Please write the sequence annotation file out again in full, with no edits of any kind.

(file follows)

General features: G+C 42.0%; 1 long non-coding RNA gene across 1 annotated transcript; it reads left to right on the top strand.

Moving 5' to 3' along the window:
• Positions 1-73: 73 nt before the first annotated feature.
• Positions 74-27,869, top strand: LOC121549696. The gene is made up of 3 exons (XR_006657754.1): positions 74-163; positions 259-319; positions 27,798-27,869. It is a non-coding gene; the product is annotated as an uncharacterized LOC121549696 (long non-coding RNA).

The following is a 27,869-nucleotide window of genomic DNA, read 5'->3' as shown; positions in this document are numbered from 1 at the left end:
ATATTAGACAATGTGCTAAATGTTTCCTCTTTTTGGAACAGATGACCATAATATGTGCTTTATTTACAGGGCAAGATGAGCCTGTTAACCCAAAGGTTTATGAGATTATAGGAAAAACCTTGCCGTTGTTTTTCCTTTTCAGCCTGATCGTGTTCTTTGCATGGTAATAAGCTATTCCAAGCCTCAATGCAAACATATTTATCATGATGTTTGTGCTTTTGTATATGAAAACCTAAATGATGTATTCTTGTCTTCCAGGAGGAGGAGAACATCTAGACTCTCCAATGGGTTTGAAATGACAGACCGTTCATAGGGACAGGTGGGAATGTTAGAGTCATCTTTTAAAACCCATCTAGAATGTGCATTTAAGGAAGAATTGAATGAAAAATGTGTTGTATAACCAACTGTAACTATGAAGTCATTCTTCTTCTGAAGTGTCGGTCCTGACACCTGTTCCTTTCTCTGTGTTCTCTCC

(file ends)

General features: G+C 42.0%; 1 long non-coding RNA gene across 1 annotated transcript; it reads left to right on the top strand.

Moving 5' to 3' along the window:
• Positions 1-73: 73 nt before the first annotated feature.
• Positions 74-27,869, top strand: LOC121549696. The gene is made up of 3 exons (XR_006657754.1): positions 74-163; positions 259-319; positions 27,798-27,869. It is a non-coding gene; the product is annotated as an uncharacterized LOC121549696 (long non-coding RNA).

The following is a 27,869-nucleotide window of genomic DNA, read 5'->3' as shown; positions in this document are numbered from 1 at the left end:
ATATTAGACAATGTGCTAAATGTTTCCTCTTTTTGGAACAGATGACCATAATATGTGCTTTATTTACAGGGCAAGATGAGCCTGTTAACCCAAAGGTTTATGAGATTATAGGAAAAACCTTGCCGTTGTTTTTCCTTTTCAGCCTGATCGTGTTCTTTGCATGGTAATAAGCTATTCCAAGCCTCAATGCAAACATATTTATCATGATGTTTGTGCTTTTGTATATGAAAACCTAAATGATGTATTCTTGTCTTCCAGGAGGAGGAGAACATCTAGACTCTCCAATGGGTTTGAAATGACAGACCGTTCATAGGGACAGGTGGGAATGTTAGAGTCATCTTTTAAAACCCATCTAGAATGTGCATTTAAGGAAGAATTGAATGAAAAATGTGTTGTATAACCAACTGTAACTATGAAGTCATTCTTCTTCTGAAGTGTCGGTCCTGACACCTGTTCCTTTCTCTGTGTTCTCTCC